Thursday, December 4, 2014

Touring J.L.Hudson's Home

Following one of my J.L. Hudson Department Store presentations, a lady approached me and asked if I'd like to tour J.L. Hudson's home on East Boston Blvd. in Detroit. Of course I said yes.  It took a while to get the tour scheduled, but my hubby and I went yesterday at 11:00 a.m.

Before I share the photos, here's a little history of the house:  It was built in 1907 by one of the neighborhood owners and developers, Joseph R. McLaughlin.  The first owner was Alex Malcomson, an early business partner of Henry Ford.  He sold the house to J.L. Hudson in 1911. Unfortunately Mr. Hudson only got to reside in the house a short time before his death in July of 1912, but his nephew, Robert H. Tannahill, and his widowed, youngest sister, Eliza Hudson Clay, continued living in the huge house until they sold it in 1926.

The house was then sold to the Catholic Archdiocese of Detroit, who currently own it.  Over the years it has been used by at least three different groups.  The Home Visitors of Mary have occupied it since 1998.  Sister Rosemarie Abate was our first floor tour guide.


~ Entrance to the neighborhood off Woodward Avenue ~


Second house from the corner.


~ 121 East Boston Blvd. ~


The first floor has a big entry way, library, large parlor, dining room, butler's pantry, kitchen and two 1/2 bathrooms [one was added after the Hudson family occupied the home]. Originally the house had six family bedrooms on the second and third floors, four of which Sister Rosemarie described as suites since they included sitting rooms, and four bathrooms, plus servant's quarters at the back of the house with private entrance and staircase. The sister's bedrooms and offices are on the upper floors, and weren't included in the tour.  The house has 10,000 square feet and Sister Rosemarie said she once counted 50 rooms.

The front door is a Dutch divided door.


There is a lot of beautiful hand-carved oak woodwork in the house, which my hubby thoroughly enjoyed seeing. The table below is in the entryway.  The door to the right on the lower landing, was the rear entrance.  It isn't accessible now [hence the plastic covering].


The staircase off the entryway, leading to the upstairs.  The arched doorway to the left is a small lounge/powder room.


~ Lounge/Powder Room ~



Pictured below are 12-foot leaded glass windows on the first floor staircase.  The stained glass picture of Christ was given to the Sisters, and is not original to the house.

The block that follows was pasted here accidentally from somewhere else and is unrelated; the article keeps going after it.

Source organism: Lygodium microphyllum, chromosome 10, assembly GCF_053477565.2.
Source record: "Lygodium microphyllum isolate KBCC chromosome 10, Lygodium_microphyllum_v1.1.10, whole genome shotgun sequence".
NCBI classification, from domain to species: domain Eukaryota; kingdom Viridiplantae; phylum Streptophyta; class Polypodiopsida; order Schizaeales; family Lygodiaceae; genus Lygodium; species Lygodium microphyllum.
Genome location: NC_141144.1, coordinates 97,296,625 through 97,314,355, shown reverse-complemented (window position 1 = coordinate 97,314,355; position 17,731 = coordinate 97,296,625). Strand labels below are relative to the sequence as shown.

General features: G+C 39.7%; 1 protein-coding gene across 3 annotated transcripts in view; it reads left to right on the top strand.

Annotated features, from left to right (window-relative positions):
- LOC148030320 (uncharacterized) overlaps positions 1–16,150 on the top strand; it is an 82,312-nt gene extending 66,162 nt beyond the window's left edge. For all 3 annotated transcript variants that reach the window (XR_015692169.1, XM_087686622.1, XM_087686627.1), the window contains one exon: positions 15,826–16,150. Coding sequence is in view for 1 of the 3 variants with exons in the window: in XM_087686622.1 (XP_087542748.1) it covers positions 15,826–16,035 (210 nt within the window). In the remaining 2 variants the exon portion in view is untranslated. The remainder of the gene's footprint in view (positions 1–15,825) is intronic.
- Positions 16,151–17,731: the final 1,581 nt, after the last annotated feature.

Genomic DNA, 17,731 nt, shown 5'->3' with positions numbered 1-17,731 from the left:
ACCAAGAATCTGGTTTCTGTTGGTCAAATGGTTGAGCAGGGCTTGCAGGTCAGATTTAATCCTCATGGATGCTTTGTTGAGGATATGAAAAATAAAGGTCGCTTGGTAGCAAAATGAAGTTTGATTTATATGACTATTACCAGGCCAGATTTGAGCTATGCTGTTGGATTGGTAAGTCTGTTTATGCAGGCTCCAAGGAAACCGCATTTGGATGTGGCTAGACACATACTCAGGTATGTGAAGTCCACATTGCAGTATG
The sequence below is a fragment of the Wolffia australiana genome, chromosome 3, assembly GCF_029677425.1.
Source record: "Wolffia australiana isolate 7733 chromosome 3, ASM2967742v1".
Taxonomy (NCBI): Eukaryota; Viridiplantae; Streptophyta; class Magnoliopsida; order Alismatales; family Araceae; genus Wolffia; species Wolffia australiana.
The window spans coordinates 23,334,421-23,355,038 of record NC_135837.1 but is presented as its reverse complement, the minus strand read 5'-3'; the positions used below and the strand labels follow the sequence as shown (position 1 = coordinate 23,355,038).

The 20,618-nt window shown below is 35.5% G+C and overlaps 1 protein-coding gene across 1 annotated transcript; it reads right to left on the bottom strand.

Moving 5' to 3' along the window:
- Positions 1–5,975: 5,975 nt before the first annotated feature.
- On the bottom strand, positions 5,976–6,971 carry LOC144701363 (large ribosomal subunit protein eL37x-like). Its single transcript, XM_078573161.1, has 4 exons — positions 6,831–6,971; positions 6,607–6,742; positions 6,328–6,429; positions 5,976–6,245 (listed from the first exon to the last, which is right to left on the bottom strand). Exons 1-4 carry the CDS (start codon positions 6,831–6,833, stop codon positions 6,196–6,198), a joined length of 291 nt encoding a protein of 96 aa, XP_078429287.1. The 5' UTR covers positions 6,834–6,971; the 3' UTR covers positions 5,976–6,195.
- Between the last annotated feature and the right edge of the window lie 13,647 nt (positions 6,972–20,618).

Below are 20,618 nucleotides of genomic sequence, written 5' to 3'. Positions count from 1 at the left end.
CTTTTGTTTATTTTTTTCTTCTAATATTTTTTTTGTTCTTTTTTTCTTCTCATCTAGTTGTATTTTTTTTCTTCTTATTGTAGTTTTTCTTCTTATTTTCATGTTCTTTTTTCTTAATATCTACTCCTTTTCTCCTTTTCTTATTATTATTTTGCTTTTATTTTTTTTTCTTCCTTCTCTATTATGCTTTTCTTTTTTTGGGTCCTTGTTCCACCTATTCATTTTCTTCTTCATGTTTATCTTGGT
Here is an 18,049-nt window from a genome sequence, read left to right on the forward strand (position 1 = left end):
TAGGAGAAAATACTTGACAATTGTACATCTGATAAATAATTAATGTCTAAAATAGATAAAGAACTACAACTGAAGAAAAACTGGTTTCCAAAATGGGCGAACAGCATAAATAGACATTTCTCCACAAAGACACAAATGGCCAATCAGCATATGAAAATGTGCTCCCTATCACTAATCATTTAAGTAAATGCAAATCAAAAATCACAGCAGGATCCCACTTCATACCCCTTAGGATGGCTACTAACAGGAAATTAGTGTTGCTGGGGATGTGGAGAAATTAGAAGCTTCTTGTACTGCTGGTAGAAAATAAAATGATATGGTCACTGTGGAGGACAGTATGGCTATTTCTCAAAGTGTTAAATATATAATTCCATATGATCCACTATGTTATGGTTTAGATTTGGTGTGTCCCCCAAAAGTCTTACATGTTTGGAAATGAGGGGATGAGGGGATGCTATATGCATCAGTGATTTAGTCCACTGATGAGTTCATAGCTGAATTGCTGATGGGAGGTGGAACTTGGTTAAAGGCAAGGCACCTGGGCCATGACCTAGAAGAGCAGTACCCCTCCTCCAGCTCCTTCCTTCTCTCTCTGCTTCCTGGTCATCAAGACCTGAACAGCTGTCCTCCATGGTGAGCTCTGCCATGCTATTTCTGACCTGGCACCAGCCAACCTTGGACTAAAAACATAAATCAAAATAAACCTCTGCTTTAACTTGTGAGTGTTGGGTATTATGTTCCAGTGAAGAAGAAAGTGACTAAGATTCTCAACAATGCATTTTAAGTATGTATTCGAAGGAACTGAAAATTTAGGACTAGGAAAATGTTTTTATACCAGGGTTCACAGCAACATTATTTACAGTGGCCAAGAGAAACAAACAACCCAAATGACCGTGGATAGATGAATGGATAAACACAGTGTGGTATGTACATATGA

Staircase leading up to the second floor.



One end of the entryway leads to the formal dining room.


The other end leads to the library which the Sisters currently use as their chapel for daily mass.


~ Library fireplace ~


~ Book cases in the library ~



Eleanor Clay, J.L. Hudson's niece, married Edsel Ford, son of  automobile magnate, Henry Ford. The couple were married in the Hudson home on November 2, 1916, in the library. Special guests included Thomas Edison and his wife.

Throughout the house are tiles from Detroit's historic Pewabic Pottery - such as the tiles surrounding the fireplace.

Pictured below is the formal dining room.  



Below is a built-in sideboard in the dining room.  The light fixture isn't original.


The door in the dining room leads to a solarium, which is also accessible from the parlor.


~ Solarium ~


Sister Rosemarie [pictured below] prepared tea and pastries for us to enjoy in the dining room.  She told us her mother used to work at J.L. Hudson's Department Store. I'm sure she never imagined her daughter would one day be a resident in his house!


~ Butler's pantry just off the dining room ~


Kitchen next to the butler's pantry.  The stove cut-out is original but the stove is obviously new. The kitchen was modernized when the Capuchin Franciscan Brothers occupied the house.


One end of the large parlor/living room.  There are huge pocket doors at each end to close it off from the entryway.


Other end of the parlor/living room.  The two doors on each side of the fireplace lead to the solarium.


Sister Rosemarie said the Franciscan Brothers removed the original parlor fireplace mantle and replaced it with the current one when they were residents. She found the original stored in the garage and called Du Mouchelles Art Galleries, and they took it.

Original coat hooks near the back entrance.


Pictured below is the first floor half-bathroom near the rear entrance which hasn't been altered. The upstairs bathrooms have all been brought up to handicap code because children with special needs occupied the house at one time.

~ Original sink and wall tile ~